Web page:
DVT recurrence 3 (13%) 15 (14%) .12 
PE    — 
 Suspected 4 (17%) 8 (7%)  
 Confirmed 3 (2.7%)  

When analyzing the trajectory of PTS scores according to the longitudinal clinical assessment of each patient, it was found that PTS severity tended to increase in primary cases, whereas non-neonates showed only a mild severity increase. The average trend lines for PTS scores over follow-up time ranges are shown in Figure 2.

Figure 2

Average Modified Villalta Scale scoring trend per group. m, months.

Figure 2

Average Modified Villalta Scale scoring trend per group. m, months.

Increased limb circumference, pain, collaterals, and edema were the most common PTS-related clinical findings recorded in G1 patients, occurring in one-half to two-thirds of patients. Collateral vessels and increased limb circumference were the most common clinical findings in patients with secondary UE-DVT (36% and 16% in G2neonates and 46% and 27% in G2non-neonates, respectively).

Survival analysis showed that approximately half of the patients would be diagnosed with PTS one year (95% CI 0.7, 1.1), 9.7 years (95% CI 3.2, 11.0), and 3.1 years (95% CI 2.8, 3.6) after UE-DVT in G1, G2neonates, and G2non-neonates, respectively. The log-rank test showed a statistically significant difference in survival distribution among groups (P < .0001). Kaplan-Meier curves are shown in Figure 3.

Figure 3

Kaplan-Meier curves showing time (in years) to PTS according to group.

Figure 3

Kaplan-Meier curves showing time (in years) to PTS according to group.

Simple logistic regression showed that the following predictors were significantly associated with PTS: group (G1, G2neonates, G2non-neonates, P < .001), age of the patient (P < .001), symptoms at DVT presentation (yes vs no, P < .001), subclavian vein involvement (yes vs no, P = .02), type of treatment (no treatment or prophylaxis, anticoagulation, thrombolysis, P = .003), and length of anticoagulation treatment (<45 days vs 45-90 days vs >90 days, P = .023). Conversely, sex (male vs female, P = .88), number of affected segments (P = .30), degree of vessel occlusion (occlusive vs nonocclusive, P = .45), Δt (in days, P = .61), resolution of DVT (complete or partial vs no resolution or extension, P = .09), recurrent DVT (yes vs no, P = .06), and the presence of thrombophilia (no thrombophilia vs major vs minor, P = .22) were not significantly associated with the outcome. No statistically significant association between DVT affecting the dominant arm and PTS was found (P = .66).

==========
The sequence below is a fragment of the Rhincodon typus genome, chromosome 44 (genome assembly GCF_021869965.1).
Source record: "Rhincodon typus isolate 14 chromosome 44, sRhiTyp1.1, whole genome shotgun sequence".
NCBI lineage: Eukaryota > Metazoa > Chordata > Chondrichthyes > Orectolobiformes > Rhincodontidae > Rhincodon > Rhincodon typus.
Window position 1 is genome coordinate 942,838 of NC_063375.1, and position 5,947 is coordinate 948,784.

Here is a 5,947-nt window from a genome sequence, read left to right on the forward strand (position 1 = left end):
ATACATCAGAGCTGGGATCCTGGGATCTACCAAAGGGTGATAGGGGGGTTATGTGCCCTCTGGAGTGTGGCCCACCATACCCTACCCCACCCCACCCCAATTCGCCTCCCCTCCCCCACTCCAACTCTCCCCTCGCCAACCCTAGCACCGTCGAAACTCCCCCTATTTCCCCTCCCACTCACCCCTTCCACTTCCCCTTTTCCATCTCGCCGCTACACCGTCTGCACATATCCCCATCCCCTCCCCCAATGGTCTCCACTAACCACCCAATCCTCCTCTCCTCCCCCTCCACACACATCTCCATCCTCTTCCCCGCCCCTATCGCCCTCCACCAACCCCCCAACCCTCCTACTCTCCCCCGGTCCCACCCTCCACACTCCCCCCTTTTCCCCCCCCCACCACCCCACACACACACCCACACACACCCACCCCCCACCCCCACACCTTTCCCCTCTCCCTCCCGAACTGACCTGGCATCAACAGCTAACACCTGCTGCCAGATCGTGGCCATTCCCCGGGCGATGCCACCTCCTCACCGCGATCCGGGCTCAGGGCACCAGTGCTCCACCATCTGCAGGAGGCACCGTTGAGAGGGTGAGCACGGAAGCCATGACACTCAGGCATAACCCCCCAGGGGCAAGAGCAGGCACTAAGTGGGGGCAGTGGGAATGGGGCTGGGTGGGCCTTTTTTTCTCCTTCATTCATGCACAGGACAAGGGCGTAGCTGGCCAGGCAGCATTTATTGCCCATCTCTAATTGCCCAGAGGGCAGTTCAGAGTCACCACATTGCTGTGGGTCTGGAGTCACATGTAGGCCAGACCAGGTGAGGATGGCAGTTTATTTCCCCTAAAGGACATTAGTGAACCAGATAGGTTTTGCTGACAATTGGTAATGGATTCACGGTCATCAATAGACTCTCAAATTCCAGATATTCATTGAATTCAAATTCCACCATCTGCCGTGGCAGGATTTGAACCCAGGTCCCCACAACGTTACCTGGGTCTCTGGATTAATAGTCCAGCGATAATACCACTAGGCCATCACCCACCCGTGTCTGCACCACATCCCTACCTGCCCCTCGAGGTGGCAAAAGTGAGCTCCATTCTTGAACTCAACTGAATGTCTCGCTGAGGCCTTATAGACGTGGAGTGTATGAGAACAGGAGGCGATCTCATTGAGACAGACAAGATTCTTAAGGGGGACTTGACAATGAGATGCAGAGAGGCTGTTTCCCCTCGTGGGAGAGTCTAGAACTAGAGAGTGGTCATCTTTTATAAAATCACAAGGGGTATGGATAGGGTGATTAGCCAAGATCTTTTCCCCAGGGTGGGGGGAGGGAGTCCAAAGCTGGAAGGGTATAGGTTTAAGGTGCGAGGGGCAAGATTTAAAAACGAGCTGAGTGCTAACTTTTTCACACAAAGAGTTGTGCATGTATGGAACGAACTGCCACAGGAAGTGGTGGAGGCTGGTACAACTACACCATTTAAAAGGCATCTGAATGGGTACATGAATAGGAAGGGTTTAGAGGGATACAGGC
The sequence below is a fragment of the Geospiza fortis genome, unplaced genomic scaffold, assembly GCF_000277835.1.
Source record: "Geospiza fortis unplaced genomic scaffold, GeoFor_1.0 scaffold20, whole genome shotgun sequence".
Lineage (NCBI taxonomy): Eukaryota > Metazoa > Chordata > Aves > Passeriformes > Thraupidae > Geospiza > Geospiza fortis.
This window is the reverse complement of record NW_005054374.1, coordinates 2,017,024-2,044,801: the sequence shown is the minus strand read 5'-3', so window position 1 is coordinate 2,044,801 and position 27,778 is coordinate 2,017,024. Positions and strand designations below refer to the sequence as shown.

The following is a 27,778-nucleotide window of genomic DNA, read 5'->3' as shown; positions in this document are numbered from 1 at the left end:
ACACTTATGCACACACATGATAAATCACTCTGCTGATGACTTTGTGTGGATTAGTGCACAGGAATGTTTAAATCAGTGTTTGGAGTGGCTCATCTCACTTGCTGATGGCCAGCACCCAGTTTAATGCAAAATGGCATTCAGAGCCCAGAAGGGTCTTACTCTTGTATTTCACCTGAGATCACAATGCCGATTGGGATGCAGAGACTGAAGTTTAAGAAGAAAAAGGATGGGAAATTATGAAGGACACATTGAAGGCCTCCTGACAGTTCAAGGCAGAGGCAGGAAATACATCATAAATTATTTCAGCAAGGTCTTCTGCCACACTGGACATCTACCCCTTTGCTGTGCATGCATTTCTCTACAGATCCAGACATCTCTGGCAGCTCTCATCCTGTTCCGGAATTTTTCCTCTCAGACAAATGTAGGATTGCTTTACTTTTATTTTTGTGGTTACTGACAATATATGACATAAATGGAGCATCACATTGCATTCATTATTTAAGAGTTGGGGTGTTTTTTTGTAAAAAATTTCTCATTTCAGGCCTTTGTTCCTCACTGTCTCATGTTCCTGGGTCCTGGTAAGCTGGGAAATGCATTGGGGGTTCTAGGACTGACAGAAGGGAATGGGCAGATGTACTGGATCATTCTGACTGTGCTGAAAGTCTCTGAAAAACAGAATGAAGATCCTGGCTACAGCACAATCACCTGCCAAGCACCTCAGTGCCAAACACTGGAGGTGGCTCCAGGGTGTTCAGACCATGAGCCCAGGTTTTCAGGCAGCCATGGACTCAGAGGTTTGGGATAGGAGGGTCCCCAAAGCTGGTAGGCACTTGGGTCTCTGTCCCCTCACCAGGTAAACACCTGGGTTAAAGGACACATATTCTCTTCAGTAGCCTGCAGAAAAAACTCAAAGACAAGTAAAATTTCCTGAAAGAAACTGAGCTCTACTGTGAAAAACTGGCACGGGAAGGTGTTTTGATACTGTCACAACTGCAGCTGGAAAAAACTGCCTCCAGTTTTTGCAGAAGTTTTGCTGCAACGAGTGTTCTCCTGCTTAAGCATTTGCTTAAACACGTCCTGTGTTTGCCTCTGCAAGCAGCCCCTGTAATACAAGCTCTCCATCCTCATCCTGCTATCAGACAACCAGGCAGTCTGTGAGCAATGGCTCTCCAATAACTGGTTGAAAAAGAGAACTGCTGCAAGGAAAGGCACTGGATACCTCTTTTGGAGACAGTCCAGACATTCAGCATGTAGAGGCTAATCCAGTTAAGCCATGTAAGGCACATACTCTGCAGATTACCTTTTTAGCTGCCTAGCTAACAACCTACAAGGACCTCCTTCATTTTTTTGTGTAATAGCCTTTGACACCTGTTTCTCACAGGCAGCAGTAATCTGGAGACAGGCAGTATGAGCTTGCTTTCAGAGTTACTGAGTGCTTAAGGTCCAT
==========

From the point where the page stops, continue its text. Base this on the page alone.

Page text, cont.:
All potential predictors associated with the outcome at the prespecified P value of .20 were considered for a multivariable logistic regression model. According to the final model (Table 3), patients with primary UE-DVT were 37.7 times (95% CI, 10.7-133.6) as likely to develop PTS as patients with secondary UE-DVT of any age. Patients who had no resolution or extension of thrombosis at follow-up were 7.16 (95% CI, 1.5-33.4) times as likely as patients who had complete resolution to develop PTS.

Table 3

Multivariable logistic regression model for the outcome PTS

Predictor Adjusted OR (95% CI) P value 
Omnibus likelihood ratio <.001 
Primary UE-DVT vs secondary UE-DVT 37.7 (10.7-133.6) <.001 
Partial resolution vs complete resolution 2.7 (0.6-11.0) .17 
No resolution or extension vs complete resolution 7.16 (1.5-33.4) .01 
Predictor Adjusted OR (95% CI) P value 
Omnibus likelihood ratio <.001 
Primary UE-DVT vs secondary UE-DVT 37.7 (10.7-133.6) <.001 
Partial resolution vs complete resolution 2.7 (0.6-11.0) .17 
No resolution or extension vs complete resolution 7.16 (1.5-33.4) .01 

OR, odds ratio.

DVT resolution.

Follow-up imaging showed partial resolution of the thrombotic event in the majority of G1 patients. Conversely, complete resolution was more frequent in the secondary groups (Table 2). Resolution status was not significantly different among groups (P = .35).